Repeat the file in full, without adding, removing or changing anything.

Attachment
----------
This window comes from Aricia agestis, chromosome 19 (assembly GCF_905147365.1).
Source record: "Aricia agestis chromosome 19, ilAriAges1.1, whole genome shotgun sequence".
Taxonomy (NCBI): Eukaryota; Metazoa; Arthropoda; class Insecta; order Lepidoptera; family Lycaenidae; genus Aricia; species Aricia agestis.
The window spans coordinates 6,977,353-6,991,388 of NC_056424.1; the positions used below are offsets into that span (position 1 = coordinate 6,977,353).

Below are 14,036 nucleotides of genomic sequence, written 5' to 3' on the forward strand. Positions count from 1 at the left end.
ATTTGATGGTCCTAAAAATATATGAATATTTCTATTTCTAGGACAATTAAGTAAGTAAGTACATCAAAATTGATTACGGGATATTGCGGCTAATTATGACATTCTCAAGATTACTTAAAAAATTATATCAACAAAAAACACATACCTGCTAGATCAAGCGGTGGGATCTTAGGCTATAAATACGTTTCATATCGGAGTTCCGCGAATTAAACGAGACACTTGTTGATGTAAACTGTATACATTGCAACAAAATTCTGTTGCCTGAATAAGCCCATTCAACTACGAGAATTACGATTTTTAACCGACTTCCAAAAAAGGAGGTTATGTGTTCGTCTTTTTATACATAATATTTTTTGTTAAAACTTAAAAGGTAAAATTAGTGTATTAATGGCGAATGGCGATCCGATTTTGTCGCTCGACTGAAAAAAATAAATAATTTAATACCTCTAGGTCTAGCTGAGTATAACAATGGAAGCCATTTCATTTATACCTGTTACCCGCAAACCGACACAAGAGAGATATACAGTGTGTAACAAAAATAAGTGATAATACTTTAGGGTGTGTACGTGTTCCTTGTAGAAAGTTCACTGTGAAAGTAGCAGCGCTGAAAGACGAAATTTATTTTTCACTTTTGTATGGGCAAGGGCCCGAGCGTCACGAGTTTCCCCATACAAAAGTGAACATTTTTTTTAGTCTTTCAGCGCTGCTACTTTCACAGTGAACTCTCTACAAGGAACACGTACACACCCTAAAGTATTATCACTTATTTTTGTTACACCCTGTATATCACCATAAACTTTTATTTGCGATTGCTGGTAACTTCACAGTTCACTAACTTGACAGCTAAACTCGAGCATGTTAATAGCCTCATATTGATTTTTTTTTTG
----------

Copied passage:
This window comes from Aricia agestis, chromosome 19 (assembly GCF_905147365.1).
Source record: "Aricia agestis chromosome 19, ilAriAges1.1, whole genome shotgun sequence".
Taxonomy (NCBI): Eukaryota; Metazoa; Arthropoda; class Insecta; order Lepidoptera; family Lycaenidae; genus Aricia; species Aricia agestis.
The window spans coordinates 6,977,353-6,991,388 of NC_056424.1; the positions used below are offsets into that span (position 1 = coordinate 6,977,353).

Below are 14,036 nucleotides of genomic sequence, written 5' to 3' on the forward strand. Positions count from 1 at the left end.
ATTTGATGGTCCTAAAAATATATGAATATTTCTATTTCTAGGACAATTAAGTAAGTAAGTACATCAAAATTGATTACGGGATATTGCGGCTAATTATGACATTCTCAAGATTACTTAAAAAATTATATCAACAAAAAACACATACCTGCTAGATCAAGCGGTGGGATCTTAGGCTATAAATACGTTTCATATCGGAGTTCCGCGAATTAAACGAGACACTTGTTGATGTAAACTGTATACATTGCAACAAAATTCTGTTGCCTGAATAAGCCCATTCAACTACGAGAATTACGATTTTTAACCGACTTCCAAAAAAGGAGGTTATGTGTTCGTCTTTTTATACATAATATTTTTTGTTAAAACTTAAAAGGTAAAATTAGTGTATTAATGGCGAATGGCGATCCGATTTTGTCGCTCGACTGAAAAAAATAAATAATTTAATACCTCTAGGTCTAGCTGAGTATAACAATGGAAGCCATTTCATTTATACCTGTTACCCGCAAACCGACACAAGAGAGATATACAGTGTGTAACAAAAATAAGTGATAATACTTTAGGGTGTGTACGTGTTCCTTGTAGAAAGTTCACTGTGAAAGTAGCAGCGCTGAAAGACGAAATTTATTTTTCACTTTTGTATGGGCAAGGGCCCGAGCGTCACGAGTTTCCCCATACAAAAGTGAACATTTTTTTTAGTCTTTCAGCGCTGCTACTTTCACAGTGAACTCTCTACAAGGAACACGTACACACCCTAAAGTATTATCACTTATTTTTGTTACACCCTGTATATCACCATAAACTTTTATTTGCGATTGCTGGTAACTTCACAGTTCACTAACTTGACAGCTAAACTCGAGCATGTTAATAGCCTCATATTGATTTTTTTTTTG